Multiple factors impact subcutaneous insulin injection pain. Injection devices [e.g., syringe or pen needle (PN)] affect pain due to needle length, diameter, needle polishing and lubrication, and needle tip geometry.Methods:
We evaluated a modified 5-bevel PN tip in 32 G × 4 mm 31 G × 5 mm and 8 mm PNs vs the equivalent marketed 3-bevel PNs in laboratory penetration force testing, as well as in insulin-taking subjects for overall acceptability, comparative pain, and preference. The clinical tests were done in three ways: Paired insertions with the subjects blinded to PN tip geometry, after brief at-home use of 5-bevel PNs, and again with subjects informed about each needle's tip geometry in paired insertions.Results:
Average penetration force in a skin substitute was 23% lower with the 5-bevel PNs vs similar 3-bevel PNs (p ≤ 0.01). In blinded testing and after at-home use, patients rated the 5-bevel needle as acceptable. After short-term home use, patients rated the 5-bevel PN less painful and preferable to their usual PN (both p < 0.01). In paired, informed testing, the 5-bevel PN was less painful and preferred to subjects' currently used needles (p ≤ 0.01) and to other marketed PNs (p < 0.01).Conclusions:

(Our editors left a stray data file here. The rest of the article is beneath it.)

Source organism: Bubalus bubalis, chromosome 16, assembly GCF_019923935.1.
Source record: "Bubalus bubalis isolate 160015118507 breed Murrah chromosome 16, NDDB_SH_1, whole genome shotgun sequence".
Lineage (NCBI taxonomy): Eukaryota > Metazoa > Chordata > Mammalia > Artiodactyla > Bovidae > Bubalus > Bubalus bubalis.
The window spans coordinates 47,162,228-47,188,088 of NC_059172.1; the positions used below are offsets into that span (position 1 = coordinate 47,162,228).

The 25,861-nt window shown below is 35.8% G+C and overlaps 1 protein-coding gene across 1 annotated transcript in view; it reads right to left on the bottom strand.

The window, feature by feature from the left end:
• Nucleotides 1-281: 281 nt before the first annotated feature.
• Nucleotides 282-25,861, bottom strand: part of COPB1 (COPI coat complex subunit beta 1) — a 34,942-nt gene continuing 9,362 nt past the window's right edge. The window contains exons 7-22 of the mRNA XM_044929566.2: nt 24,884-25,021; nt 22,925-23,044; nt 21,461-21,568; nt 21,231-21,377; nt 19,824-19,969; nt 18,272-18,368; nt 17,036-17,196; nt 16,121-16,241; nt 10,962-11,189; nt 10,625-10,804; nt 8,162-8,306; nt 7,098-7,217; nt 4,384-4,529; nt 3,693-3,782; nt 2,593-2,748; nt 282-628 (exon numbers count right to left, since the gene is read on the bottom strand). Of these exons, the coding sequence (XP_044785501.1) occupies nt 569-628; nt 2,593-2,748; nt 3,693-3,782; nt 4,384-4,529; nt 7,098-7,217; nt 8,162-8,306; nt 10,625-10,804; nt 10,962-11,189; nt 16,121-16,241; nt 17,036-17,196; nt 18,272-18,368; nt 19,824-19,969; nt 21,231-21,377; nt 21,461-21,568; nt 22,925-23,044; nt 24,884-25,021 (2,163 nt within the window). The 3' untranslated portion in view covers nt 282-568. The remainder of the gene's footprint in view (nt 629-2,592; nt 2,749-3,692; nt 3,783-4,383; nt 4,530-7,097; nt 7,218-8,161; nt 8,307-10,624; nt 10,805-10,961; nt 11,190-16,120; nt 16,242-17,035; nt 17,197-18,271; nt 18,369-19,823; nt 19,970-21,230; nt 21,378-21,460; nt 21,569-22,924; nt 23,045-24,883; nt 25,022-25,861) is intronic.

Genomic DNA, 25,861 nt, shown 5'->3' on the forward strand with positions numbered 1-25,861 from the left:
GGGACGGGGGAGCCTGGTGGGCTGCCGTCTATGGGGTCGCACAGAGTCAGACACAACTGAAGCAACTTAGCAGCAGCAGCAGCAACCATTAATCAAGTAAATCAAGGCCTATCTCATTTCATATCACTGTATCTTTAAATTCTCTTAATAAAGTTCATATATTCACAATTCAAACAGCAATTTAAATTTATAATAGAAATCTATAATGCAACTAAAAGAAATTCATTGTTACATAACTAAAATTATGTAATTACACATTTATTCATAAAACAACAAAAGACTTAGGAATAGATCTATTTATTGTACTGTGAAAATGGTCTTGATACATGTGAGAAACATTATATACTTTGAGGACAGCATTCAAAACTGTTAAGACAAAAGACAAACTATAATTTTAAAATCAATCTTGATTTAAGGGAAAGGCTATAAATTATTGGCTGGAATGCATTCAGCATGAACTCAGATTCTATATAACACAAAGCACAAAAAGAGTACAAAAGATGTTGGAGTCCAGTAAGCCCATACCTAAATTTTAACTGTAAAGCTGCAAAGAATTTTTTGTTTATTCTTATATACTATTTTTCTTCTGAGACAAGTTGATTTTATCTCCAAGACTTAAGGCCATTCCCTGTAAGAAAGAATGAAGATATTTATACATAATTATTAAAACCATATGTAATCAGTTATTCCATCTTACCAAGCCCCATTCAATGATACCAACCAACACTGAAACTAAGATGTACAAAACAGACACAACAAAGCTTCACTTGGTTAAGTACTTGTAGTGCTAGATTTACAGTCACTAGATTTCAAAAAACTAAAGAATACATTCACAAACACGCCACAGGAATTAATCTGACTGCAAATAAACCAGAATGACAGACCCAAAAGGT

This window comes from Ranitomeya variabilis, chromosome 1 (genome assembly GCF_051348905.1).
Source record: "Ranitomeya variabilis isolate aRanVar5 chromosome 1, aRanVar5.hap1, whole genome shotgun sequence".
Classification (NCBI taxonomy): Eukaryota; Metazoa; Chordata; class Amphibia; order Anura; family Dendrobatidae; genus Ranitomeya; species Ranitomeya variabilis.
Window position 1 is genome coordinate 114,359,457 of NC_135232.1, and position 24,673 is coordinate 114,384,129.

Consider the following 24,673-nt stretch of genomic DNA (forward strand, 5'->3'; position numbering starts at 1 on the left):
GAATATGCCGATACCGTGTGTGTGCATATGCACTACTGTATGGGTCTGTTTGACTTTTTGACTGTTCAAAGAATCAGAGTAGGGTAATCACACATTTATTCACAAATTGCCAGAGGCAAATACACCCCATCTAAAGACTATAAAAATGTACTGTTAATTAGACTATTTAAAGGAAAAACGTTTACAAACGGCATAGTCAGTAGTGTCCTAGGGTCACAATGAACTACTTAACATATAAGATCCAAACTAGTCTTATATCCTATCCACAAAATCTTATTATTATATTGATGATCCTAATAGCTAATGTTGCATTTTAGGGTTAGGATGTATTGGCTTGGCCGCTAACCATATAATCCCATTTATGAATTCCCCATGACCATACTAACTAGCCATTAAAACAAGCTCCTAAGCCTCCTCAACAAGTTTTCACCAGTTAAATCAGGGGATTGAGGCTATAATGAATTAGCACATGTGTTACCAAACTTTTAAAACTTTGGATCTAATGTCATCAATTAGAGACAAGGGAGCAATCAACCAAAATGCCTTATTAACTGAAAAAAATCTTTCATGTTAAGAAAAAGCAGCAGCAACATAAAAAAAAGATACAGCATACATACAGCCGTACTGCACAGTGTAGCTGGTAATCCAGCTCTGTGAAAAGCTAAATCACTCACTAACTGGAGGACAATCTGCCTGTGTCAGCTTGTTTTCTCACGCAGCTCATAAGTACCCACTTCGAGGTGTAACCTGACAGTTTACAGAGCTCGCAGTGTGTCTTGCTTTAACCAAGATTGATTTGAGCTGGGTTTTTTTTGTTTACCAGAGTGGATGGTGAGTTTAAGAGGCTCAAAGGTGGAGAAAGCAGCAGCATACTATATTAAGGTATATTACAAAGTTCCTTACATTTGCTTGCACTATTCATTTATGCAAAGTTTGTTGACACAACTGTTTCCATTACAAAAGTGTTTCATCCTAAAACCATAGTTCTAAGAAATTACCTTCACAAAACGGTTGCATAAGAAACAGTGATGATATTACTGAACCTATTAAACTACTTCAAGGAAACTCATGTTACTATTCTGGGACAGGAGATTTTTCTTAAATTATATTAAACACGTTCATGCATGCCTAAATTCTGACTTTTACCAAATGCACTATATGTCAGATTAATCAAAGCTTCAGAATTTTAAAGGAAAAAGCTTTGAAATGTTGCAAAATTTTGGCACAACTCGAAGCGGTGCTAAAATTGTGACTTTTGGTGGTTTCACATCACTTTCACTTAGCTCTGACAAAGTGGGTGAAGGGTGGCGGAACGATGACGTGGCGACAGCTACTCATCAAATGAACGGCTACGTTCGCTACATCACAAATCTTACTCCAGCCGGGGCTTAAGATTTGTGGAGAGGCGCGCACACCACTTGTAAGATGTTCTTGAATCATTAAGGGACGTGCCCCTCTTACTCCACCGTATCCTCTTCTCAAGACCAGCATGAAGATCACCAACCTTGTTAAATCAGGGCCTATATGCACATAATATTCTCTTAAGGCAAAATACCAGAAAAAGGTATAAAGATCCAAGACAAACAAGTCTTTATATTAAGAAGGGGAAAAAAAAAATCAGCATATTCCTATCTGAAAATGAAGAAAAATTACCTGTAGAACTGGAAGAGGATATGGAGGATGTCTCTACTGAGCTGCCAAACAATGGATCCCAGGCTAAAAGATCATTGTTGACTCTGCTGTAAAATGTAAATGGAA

Needle tip geometry affects penetration force. When blinded, patients did not distinguish differences in PN tip geometry with fine-gauge PN insertions. A 5-bevel needle tip is perceived as less painful and is preferred by subjects following home use for usual injections. Similar results occurred when patients were informed that they were using a needle with a modified tip.